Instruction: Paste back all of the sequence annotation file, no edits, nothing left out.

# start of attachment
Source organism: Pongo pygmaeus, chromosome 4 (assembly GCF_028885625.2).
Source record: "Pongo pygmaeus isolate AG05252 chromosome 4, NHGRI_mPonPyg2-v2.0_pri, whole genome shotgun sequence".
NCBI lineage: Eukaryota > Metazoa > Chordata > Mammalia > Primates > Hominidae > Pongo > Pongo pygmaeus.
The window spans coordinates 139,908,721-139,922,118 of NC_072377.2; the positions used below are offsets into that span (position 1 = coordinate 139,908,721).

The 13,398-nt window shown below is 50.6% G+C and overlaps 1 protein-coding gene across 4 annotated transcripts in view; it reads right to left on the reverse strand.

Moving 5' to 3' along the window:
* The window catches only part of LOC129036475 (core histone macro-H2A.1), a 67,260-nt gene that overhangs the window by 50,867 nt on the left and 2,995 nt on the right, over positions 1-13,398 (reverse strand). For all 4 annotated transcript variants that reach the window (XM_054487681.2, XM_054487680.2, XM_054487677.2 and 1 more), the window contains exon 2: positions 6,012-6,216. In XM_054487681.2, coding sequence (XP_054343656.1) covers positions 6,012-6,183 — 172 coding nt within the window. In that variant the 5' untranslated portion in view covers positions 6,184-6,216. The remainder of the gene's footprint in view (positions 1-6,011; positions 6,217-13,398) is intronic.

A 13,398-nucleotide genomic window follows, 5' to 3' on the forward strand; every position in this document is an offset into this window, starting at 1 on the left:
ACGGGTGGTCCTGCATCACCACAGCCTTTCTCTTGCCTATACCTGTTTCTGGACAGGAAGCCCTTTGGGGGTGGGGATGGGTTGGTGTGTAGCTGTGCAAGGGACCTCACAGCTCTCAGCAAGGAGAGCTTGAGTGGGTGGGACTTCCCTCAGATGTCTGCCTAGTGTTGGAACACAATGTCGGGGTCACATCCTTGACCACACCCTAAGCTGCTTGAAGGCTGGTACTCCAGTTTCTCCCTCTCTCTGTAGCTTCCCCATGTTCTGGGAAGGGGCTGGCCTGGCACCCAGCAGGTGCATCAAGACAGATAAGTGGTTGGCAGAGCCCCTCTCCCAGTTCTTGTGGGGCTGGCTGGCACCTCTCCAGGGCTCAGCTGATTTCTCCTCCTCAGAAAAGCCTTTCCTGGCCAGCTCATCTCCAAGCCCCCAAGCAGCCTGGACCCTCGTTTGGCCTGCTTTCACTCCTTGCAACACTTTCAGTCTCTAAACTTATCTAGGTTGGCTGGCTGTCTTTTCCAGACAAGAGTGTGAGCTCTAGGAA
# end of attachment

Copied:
Source organism: Pongo pygmaeus, chromosome 4 (assembly GCF_028885625.2).
Source record: "Pongo pygmaeus isolate AG05252 chromosome 4, NHGRI_mPonPyg2-v2.0_pri, whole genome shotgun sequence".
NCBI lineage: Eukaryota > Metazoa > Chordata > Mammalia > Primates > Hominidae > Pongo > Pongo pygmaeus.
The window spans coordinates 139,908,721-139,922,118 of NC_072377.2; the positions used below are offsets into that span (position 1 = coordinate 139,908,721).

The 13,398-nt window shown below is 50.6% G+C and overlaps 1 protein-coding gene across 4 annotated transcripts in view; it reads right to left on the reverse strand.

Moving 5' to 3' along the window:
* The window catches only part of LOC129036475 (core histone macro-H2A.1), a 67,260-nt gene that overhangs the window by 50,867 nt on the left and 2,995 nt on the right, over positions 1-13,398 (reverse strand). For all 4 annotated transcript variants that reach the window (XM_054487681.2, XM_054487680.2, XM_054487677.2 and 1 more), the window contains exon 2: positions 6,012-6,216. In XM_054487681.2, coding sequence (XP_054343656.1) covers positions 6,012-6,183 — 172 coding nt within the window. In that variant the 5' untranslated portion in view covers positions 6,184-6,216. The remainder of the gene's footprint in view (positions 1-6,011; positions 6,217-13,398) is intronic.

A 13,398-nucleotide genomic window follows, 5' to 3' on the forward strand; every position in this document is an offset into this window, starting at 1 on the left:
ACGGGTGGTCCTGCATCACCACAGCCTTTCTCTTGCCTATACCTGTTTCTGGACAGGAAGCCCTTTGGGGGTGGGGATGGGTTGGTGTGTAGCTGTGCAAGGGACCTCACAGCTCTCAGCAAGGAGAGCTTGAGTGGGTGGGACTTCCCTCAGATGTCTGCCTAGTGTTGGAACACAATGTCGGGGTCACATCCTTGACCACACCCTAAGCTGCTTGAAGGCTGGTACTCCAGTTTCTCCCTCTCTCTGTAGCTTCCCCATGTTCTGGGAAGGGGCTGGCCTGGCACCCAGCAGGTGCATCAAGACAGATAAGTGGTTGGCAGAGCCCCTCTCCCAGTTCTTGTGGGGCTGGCTGGCACCTCTCCAGGGCTCAGCTGATTTCTCCTCCTCAGAAAAGCCTTTCCTGGCCAGCTCATCTCCAAGCCCCCAAGCAGCCTGGACCCTCGTTTGGCCTGCTTTCACTCCTTGCAACACTTTCAGTCTCTAAACTTATCTAGGTTGGCTGGCTGTCTTTTCCAGACAAGAGTGTGAGCTCTAGGAA